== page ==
By Kaeley Kindrachuk, AT, Crops Extension Specialist, Outlook and Joel Peru, PAg, CCA, Irrigation Agrologist, Outlook
With the record breaking hot days in Saskatchewan this summer, harvest is moving into full swing and the vegetable trials at the Canada-Saskatchewan Irrigation Diversification Centre (CSIDC) are no exception.
At this week’s Crop Walk, we featured the vegetable component of the Irrigation Crop Diversification Corporation’s (ICDC’s) research and demonstration program, which takes place in the orchard area and solar pivot at the CSIDC. The program this year involves four projects funded under the Ag Demonstrations of Practices and Technologies (ADOPT) program. These projects are intended to help vegetable producers in the province increase productivity by finding better varieties and practices in growing these high-value crops.
Connie Achtymichuk, Provincial Vegetable Specialist for the Saskatchewan Ministry of Agriculture, went through this year’s program and talked about the status of vegetable production in our province. In the first video (on Facebook and on Twitter), we went over a project under CSIDC’s solar pivot comparing drip irrigation to overhead irrigation. Drip irrigation applies water directly to the soil, reducing evaporation loss and keeping the crop canopy dry, reducing disease. Although most of the vegetable production in the province utilizes overhead irrigation, this project aims to show the advantage of using a drip system in terms of yield and quality. Four crops are being analyzed in this study: carrots, broccoli, green beans and cucumbers. This project is being done in conjunction with Kate Congreves, Assistant Professor at the University of Saskatchewan.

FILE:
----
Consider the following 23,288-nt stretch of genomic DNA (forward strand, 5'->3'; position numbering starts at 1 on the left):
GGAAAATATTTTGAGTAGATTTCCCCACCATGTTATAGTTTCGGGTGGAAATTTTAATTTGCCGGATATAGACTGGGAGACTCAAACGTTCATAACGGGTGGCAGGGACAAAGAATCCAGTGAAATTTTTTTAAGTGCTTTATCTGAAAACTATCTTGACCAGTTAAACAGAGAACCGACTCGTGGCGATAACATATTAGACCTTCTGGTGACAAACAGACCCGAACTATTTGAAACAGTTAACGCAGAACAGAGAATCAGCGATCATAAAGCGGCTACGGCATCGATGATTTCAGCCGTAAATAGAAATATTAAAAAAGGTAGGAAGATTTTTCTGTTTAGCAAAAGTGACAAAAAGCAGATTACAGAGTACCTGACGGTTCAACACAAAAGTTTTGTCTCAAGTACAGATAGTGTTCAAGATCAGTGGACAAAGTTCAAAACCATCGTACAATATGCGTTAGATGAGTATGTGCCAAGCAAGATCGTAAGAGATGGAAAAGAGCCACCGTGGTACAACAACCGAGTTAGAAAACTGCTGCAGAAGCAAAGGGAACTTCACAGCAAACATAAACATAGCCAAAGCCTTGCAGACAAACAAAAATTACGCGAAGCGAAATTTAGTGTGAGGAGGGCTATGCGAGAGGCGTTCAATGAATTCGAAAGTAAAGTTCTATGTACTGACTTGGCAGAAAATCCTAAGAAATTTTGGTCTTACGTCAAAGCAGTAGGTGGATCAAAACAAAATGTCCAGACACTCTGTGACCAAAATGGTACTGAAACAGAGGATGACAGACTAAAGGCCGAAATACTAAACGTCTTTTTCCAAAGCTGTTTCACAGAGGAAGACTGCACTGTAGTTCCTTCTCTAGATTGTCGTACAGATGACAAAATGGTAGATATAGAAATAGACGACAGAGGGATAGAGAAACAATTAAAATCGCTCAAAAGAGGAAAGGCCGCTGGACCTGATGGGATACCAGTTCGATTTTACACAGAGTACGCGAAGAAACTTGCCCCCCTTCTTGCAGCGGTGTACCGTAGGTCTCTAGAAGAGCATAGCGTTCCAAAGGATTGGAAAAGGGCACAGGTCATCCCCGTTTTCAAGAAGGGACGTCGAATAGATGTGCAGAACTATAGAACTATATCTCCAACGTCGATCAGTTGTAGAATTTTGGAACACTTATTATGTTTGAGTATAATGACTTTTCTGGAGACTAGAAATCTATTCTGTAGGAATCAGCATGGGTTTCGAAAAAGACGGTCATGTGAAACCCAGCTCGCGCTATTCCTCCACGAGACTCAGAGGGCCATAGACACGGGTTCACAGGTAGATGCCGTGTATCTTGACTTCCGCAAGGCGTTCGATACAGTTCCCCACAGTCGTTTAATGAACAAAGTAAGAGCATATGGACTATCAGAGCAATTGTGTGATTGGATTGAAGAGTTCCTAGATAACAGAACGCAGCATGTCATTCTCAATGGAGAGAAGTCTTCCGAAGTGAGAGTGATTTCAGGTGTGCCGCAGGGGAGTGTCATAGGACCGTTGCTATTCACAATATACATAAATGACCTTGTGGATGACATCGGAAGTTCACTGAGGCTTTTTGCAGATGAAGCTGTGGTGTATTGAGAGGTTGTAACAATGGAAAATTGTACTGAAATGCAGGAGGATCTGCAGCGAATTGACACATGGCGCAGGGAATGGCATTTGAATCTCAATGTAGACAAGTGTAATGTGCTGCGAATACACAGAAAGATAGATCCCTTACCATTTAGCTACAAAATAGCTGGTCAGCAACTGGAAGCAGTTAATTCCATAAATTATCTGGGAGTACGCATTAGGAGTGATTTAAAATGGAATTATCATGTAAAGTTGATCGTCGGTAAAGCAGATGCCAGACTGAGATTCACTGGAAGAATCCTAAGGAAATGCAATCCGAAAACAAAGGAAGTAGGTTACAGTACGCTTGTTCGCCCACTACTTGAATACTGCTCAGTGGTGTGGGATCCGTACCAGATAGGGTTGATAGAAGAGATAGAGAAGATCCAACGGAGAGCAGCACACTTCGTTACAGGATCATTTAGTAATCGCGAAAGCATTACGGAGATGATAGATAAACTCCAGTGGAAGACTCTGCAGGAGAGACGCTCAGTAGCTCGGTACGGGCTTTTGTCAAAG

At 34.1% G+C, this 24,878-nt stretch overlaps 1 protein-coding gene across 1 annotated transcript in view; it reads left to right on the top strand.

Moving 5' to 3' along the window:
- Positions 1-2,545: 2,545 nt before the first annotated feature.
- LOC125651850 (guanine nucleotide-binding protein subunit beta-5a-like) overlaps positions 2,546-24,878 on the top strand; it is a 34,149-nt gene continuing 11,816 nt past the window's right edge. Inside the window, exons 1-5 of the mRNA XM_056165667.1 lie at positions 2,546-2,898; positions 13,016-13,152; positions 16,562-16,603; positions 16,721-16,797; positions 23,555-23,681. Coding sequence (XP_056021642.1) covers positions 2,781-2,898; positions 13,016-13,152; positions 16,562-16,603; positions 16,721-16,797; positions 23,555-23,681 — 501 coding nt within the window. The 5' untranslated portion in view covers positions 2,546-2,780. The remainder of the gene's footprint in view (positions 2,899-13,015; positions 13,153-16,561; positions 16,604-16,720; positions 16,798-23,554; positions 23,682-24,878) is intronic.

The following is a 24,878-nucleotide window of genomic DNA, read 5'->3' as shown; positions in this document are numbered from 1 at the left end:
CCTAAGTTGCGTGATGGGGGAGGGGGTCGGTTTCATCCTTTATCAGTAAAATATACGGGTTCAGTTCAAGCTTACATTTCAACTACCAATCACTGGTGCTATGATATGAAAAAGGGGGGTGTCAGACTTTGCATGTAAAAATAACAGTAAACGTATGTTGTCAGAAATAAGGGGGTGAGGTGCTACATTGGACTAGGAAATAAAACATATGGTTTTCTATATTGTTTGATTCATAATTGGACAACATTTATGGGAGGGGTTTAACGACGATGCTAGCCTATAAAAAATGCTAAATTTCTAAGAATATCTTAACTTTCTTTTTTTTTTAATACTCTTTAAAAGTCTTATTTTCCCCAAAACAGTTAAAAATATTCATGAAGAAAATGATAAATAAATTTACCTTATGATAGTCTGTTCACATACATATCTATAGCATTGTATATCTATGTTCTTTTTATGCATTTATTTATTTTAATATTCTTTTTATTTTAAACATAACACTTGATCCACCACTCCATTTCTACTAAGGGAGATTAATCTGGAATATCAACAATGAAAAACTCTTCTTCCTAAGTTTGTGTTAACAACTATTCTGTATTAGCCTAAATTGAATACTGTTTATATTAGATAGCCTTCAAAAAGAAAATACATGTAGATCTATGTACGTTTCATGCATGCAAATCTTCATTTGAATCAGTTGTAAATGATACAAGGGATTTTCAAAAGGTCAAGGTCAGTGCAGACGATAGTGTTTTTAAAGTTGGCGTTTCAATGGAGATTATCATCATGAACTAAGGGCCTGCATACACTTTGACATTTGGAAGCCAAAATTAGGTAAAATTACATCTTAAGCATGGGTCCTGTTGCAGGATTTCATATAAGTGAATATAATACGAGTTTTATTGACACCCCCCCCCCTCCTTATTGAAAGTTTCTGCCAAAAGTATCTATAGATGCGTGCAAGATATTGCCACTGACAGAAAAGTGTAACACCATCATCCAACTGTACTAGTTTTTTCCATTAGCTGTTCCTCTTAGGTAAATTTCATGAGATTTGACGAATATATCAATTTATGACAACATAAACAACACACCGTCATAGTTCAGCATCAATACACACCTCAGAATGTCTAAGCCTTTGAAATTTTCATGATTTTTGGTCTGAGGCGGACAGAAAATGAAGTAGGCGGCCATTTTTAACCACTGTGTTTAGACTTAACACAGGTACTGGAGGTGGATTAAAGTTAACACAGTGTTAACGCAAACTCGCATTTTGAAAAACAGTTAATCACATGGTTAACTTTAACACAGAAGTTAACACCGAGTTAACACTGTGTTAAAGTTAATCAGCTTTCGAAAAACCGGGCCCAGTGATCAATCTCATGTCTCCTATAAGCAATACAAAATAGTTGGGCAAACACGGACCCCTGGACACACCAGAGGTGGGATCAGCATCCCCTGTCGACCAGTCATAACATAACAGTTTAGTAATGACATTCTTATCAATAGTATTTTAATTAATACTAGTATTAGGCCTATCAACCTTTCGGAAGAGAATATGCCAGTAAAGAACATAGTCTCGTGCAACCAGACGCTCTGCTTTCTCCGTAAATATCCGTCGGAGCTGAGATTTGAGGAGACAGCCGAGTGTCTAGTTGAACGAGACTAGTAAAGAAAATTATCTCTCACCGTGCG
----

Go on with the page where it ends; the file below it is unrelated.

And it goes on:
The remaining projects in ICDC’s vegetable program are located in the orchard area at CSIDC. The garlic trial (garlic one and garlic two) demonstrates 20 different varieties to help expand the current garlic acres in the province. Most of the garlic consumed by Canadians is grown in China, so there is a great opportunity for producers to take some market share and provide consumers locally grown product. The baby carrot variety trial (carrots one and carrots two) is also intended to expand the acres in the province, to help produce a more consistent crop. Once only a product found at farmers markets, baby carrots are quickly finding their way into retail grocery stores. The challenge that growers face with this crop is meeting the strict size specification to be in the “baby” class. The results of this trial will show producers which variety is their best bet to consistently meet specs for this particular market.
If you are interested in learning more about the Aug. 10 Crop Walk, all live-streamed videos are available to view on Saskatchewan Agriculture’s Facebook page and ICDC’s twitter account. You can also follow Saskatchewan Agriculture on Twitter @SK_Agriculture. Make sure to tune in for more live-streaming at the next Crop Walk on Aug. 22.